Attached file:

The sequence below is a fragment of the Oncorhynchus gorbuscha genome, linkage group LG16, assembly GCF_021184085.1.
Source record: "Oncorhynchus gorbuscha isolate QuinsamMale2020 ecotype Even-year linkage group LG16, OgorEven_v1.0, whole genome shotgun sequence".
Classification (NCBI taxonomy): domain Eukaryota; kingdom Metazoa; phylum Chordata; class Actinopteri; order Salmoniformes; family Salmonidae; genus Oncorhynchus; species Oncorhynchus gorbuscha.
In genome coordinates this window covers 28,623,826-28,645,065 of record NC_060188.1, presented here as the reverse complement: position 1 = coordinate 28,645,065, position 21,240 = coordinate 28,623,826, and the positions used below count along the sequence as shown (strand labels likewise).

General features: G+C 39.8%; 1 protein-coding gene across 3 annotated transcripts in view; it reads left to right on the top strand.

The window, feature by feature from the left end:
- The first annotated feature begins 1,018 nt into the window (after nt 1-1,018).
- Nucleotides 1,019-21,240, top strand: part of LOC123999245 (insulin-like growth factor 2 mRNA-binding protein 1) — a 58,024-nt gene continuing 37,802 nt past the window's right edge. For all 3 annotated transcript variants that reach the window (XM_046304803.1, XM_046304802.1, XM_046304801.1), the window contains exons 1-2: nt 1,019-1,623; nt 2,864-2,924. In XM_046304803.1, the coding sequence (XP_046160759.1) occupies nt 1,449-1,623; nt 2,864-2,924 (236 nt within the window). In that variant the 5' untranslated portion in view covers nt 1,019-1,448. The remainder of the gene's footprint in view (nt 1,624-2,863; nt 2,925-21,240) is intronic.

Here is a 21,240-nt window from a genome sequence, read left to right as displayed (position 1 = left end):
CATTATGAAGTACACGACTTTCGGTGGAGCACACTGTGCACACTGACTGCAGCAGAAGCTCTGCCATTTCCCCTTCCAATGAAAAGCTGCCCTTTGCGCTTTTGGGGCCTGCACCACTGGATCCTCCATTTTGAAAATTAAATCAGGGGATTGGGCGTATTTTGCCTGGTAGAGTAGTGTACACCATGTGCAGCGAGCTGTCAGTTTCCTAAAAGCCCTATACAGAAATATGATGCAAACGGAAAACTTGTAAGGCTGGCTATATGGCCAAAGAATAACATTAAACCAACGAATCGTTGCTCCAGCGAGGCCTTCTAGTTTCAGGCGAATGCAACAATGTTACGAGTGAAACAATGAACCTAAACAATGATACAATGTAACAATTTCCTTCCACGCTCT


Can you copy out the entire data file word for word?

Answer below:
The sequence below is a fragment of the Oncorhynchus gorbuscha genome, linkage group LG16, assembly GCF_021184085.1.
Source record: "Oncorhynchus gorbuscha isolate QuinsamMale2020 ecotype Even-year linkage group LG16, OgorEven_v1.0, whole genome shotgun sequence".
Classification (NCBI taxonomy): domain Eukaryota; kingdom Metazoa; phylum Chordata; class Actinopteri; order Salmoniformes; family Salmonidae; genus Oncorhynchus; species Oncorhynchus gorbuscha.
In genome coordinates this window covers 28,623,826-28,645,065 of record NC_060188.1, presented here as the reverse complement: position 1 = coordinate 28,645,065, position 21,240 = coordinate 28,623,826, and the positions used below count along the sequence as shown (strand labels likewise).

General features: G+C 39.8%; 1 protein-coding gene across 3 annotated transcripts in view; it reads left to right on the top strand.

The window, feature by feature from the left end:
- The first annotated feature begins 1,018 nt into the window (after nt 1-1,018).
- Nucleotides 1,019-21,240, top strand: part of LOC123999245 (insulin-like growth factor 2 mRNA-binding protein 1) — a 58,024-nt gene continuing 37,802 nt past the window's right edge. For all 3 annotated transcript variants that reach the window (XM_046304803.1, XM_046304802.1, XM_046304801.1), the window contains exons 1-2: nt 1,019-1,623; nt 2,864-2,924. In XM_046304803.1, the coding sequence (XP_046160759.1) occupies nt 1,449-1,623; nt 2,864-2,924 (236 nt within the window). In that variant the 5' untranslated portion in view covers nt 1,019-1,448. The remainder of the gene's footprint in view (nt 1,624-2,863; nt 2,925-21,240) is intronic.

Here is a 21,240-nt window from a genome sequence, read left to right as displayed (position 1 = left end):
CATTATGAAGTACACGACTTTCGGTGGAGCACACTGTGCACACTGACTGCAGCAGAAGCTCTGCCATTTCCCCTTCCAATGAAAAGCTGCCCTTTGCGCTTTTGGGGCCTGCACCACTGGATCCTCCATTTTGAAAATTAAATCAGGGGATTGGGCGTATTTTGCCTGGTAGAGTAGTGTACACCATGTGCAGCGAGCTGTCAGTTTCCTAAAAGCCCTATACAGAAATATGATGCAAACGGAAAACTTGTAAGGCTGGCTATATGGCCAAAGAATAACATTAAACCAACGAATCGTTGCTCCAGCGAGGCCTTCTAGTTTCAGGCGAATGCAACAATGTTACGAGTGAAACAATGAACCTAAACAATGATACAATGTAACAATTTCCTTCCACGCTCT